The Other Heroes

From time to time, I invite faculty, staff and students to this space to share their story. Abby Peck, a senior nursing major, is from Newtown, Conn. As the nation remembers the tragedy that occurred in the quiet Connecticut town one year ago this week, I asked Peck to share with the UK community what she would like us to know about her hometown. Our thoughts are with Newtown on this solemn anniversary.


There is one thing everyone from Newtown, Conn., wishes the world would know. We wish they had the joy of experiencing our little slice of heaven before Dec. 14, 2012. As a 2010 graduate of Newtown High School, I was lucky enough to grow up in what, I thought, was the most boring town in America.


My days consisted of visiting our old general store on Main Street for “The Flagpole” (a sandwich I must eat on every college break), getting the best bagels you’ll ever eat from Eunice’s Bagel Delight and spending late nights with friends at The Diner. If you couldn’t tell, all there is to do in Newtown is eat.


I had a wonderful, challenging and rewarding high school experience with teachers that I still keep in contact with; my friends from Newtown will be in my wedding. And while I’m sitting in traffic on Nicholasville Road, all I can do is crave the 60 square miles of open winding roads that I call home. I lived a charmed life that I wouldn’t change for anything.


On Dec. 14, 2012, a tragedy happened. My slice of heaven was changed forever. While the world was heartbroken over what happened, the community of Newtown was shattered. The effects of this day so profound, words cannot do it justice. But in the words of Emilie Parker’s mother, “evil did not win.” Kindness from across the world has supported my hometown, and for that, we are all thankful.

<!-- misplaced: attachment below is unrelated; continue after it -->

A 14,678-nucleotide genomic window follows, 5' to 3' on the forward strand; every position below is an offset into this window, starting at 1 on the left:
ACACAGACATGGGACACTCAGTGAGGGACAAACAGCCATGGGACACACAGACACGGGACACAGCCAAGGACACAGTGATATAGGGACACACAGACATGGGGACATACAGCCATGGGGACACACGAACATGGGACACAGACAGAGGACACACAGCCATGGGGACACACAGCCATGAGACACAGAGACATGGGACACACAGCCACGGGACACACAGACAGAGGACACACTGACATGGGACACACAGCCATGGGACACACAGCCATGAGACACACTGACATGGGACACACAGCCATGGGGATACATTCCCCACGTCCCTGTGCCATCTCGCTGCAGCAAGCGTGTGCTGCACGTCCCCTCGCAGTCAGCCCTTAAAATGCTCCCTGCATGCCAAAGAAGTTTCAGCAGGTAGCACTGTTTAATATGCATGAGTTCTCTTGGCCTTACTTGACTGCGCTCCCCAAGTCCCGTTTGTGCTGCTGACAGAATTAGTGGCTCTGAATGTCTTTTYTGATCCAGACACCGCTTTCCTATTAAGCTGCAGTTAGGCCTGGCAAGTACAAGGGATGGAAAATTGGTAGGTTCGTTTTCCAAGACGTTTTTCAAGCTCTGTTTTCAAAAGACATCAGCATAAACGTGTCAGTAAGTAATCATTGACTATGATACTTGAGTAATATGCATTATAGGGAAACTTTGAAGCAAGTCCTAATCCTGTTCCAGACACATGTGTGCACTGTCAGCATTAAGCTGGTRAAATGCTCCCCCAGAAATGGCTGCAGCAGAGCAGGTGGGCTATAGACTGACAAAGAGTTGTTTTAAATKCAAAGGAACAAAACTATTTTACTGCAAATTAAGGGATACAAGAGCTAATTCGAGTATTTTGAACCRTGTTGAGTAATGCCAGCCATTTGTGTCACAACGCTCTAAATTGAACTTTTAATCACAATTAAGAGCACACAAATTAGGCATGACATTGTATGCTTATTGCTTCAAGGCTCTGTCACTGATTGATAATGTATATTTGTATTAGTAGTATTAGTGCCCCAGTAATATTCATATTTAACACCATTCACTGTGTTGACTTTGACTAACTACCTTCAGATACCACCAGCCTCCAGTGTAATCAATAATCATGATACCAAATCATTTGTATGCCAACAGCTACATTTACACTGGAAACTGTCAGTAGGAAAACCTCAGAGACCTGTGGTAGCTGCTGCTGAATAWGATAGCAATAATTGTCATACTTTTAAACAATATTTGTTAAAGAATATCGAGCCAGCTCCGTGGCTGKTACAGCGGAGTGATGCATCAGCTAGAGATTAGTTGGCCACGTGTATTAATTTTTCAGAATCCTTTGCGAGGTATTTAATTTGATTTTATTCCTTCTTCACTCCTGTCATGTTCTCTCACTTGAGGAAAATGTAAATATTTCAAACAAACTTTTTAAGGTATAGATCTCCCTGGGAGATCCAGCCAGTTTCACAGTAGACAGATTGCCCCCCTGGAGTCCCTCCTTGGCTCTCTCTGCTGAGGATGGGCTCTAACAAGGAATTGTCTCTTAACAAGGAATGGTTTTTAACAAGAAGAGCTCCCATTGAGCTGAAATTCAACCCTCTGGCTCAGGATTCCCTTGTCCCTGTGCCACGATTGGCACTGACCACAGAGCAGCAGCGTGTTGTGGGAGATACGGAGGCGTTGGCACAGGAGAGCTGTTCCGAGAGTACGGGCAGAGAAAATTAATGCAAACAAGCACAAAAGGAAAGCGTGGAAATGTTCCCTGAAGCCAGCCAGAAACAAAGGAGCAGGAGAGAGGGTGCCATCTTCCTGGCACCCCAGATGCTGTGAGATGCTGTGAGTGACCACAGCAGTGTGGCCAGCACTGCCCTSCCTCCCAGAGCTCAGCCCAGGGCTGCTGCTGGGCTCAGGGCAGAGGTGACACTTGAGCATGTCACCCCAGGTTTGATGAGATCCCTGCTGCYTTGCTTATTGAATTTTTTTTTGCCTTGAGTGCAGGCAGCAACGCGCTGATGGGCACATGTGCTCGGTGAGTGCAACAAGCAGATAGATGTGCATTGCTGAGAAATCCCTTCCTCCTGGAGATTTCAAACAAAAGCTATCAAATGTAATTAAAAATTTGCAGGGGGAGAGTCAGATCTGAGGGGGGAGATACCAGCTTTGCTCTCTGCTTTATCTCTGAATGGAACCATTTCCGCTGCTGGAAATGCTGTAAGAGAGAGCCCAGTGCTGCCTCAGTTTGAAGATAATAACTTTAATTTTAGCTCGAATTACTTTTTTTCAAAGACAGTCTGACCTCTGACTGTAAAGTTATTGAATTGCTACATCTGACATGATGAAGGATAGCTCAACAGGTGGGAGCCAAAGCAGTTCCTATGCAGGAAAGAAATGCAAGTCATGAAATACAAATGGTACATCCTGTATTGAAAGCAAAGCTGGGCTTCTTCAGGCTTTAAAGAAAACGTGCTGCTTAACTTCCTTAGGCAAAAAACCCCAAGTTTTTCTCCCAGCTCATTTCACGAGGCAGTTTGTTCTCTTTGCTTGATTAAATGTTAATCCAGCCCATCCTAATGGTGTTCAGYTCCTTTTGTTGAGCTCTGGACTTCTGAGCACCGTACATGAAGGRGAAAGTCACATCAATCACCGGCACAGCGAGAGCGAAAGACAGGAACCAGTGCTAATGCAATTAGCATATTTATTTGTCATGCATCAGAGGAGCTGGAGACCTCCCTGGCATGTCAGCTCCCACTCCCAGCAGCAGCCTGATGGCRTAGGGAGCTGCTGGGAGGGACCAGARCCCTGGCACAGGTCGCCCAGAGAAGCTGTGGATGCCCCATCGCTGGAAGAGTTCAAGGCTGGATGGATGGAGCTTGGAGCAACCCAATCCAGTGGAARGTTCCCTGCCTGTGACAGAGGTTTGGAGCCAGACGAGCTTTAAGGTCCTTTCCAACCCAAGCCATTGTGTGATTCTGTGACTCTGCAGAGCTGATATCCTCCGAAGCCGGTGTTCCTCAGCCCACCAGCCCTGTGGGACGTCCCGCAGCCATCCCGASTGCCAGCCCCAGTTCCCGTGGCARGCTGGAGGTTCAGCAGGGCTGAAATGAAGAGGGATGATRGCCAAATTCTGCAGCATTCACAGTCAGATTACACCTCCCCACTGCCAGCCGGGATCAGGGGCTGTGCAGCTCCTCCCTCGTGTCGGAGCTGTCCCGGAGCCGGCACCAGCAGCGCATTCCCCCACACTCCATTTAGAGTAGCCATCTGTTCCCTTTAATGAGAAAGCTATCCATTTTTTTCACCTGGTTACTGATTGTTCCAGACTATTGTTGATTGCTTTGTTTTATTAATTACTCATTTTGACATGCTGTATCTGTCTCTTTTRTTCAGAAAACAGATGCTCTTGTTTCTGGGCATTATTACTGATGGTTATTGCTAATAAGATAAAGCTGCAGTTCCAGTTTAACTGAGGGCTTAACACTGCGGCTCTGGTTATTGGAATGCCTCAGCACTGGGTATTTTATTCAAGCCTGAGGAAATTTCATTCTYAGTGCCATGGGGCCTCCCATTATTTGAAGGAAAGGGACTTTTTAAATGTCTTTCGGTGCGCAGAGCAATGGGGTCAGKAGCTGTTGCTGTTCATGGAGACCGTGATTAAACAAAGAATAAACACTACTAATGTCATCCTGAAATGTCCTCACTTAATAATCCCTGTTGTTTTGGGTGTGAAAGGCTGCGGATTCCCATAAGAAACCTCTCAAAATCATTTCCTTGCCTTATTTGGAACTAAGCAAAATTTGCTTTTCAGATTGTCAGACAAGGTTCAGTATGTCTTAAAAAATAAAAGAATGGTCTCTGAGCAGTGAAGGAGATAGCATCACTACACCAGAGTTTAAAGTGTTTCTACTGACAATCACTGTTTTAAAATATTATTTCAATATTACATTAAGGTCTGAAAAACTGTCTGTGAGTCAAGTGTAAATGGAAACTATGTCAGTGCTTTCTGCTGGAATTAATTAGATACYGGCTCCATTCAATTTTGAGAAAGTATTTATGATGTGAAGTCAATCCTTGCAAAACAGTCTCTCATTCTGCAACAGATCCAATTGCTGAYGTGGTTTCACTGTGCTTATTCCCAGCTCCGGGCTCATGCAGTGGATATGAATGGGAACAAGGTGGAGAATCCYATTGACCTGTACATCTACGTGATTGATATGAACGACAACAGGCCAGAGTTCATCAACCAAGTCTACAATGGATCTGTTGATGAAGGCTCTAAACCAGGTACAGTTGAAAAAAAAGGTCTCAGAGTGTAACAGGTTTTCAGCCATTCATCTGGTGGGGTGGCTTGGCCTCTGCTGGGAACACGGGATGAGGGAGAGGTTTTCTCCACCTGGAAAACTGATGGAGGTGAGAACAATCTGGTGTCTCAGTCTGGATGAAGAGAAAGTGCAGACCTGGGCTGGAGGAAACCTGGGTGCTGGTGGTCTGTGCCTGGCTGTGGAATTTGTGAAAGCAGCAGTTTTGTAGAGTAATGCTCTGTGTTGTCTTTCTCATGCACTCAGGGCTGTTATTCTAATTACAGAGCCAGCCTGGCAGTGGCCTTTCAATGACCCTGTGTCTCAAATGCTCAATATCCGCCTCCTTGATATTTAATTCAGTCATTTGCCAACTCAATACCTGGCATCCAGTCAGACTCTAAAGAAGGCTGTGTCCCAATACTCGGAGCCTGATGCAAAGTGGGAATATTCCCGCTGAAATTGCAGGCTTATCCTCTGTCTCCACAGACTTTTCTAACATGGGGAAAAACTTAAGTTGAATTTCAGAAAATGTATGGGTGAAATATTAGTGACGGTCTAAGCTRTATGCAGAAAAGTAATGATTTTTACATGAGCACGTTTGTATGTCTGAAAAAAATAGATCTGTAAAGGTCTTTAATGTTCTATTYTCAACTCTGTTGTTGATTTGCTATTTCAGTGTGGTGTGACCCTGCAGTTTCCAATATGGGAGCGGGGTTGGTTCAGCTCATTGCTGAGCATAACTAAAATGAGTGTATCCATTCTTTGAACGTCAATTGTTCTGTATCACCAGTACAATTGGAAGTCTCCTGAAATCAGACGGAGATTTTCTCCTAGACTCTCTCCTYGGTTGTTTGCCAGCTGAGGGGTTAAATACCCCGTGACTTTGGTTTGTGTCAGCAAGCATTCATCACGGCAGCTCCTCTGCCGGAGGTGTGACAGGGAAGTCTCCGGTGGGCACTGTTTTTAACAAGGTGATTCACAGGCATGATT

Recently, someone made a comment, “Newtown has become the poster town for how to correctly handle this type of situation.” While I agree, it comes by no surprise to me. Everyone played a role in how we moved forward. The people of Newtown are resilient and strong, but there are three people in particular that come to my mind, three unsung heroes of our recovery.


When I was in fourth grade, I remember when my “other mother” went back to work. She started working at the Newtown Florist, she was artistic and had a talent for making arrangements. For the days following December 14, the florist didn’t close. When the rest of us were taking time to heal and mourn, she was busy at all hours. While everyone was sending gifts to other people, no one was recognizing the hard work being done by the women and men making the gifts, and delivering a little bit of joy all over town. The sadness the florist faced those next couple of weeks was constant, and they pushed through. For this, they are my heroes.


Another unsung hero of Newtown is one of my closest friend’s father. He works for the town municipal center doing building inspections and working with the influx of town mail during this time. My friend would go to work with her father to lend an extra hand in the mailroom, sorting gifts of all shapes and sizes into piles. The things sent to Newtown from all over the world were immense and someone had to do the job of sorting through it all, so he did it. Someone from Missouri sent 26 handmade Noah’s arcs, other people sent letters and teddy bears and boxes of toys. The generosity was beautiful to see but every box needed to be inspected before opening, every letter sorted and this was an exhausting job. Sleep was a rare thing for this hero.


The third hero was my “Monday Night mom.” I’ve been going to her house every Monday to watch The Bachelor for the years. She is a busy woman who works in human resources for the Newtown Board of Education. When December 14 rolled around, she had no choice but kick into high gear. She would come home from long days, clearly stressed, but continued to work nights and weekends constantly until she finally got a break for Christmas.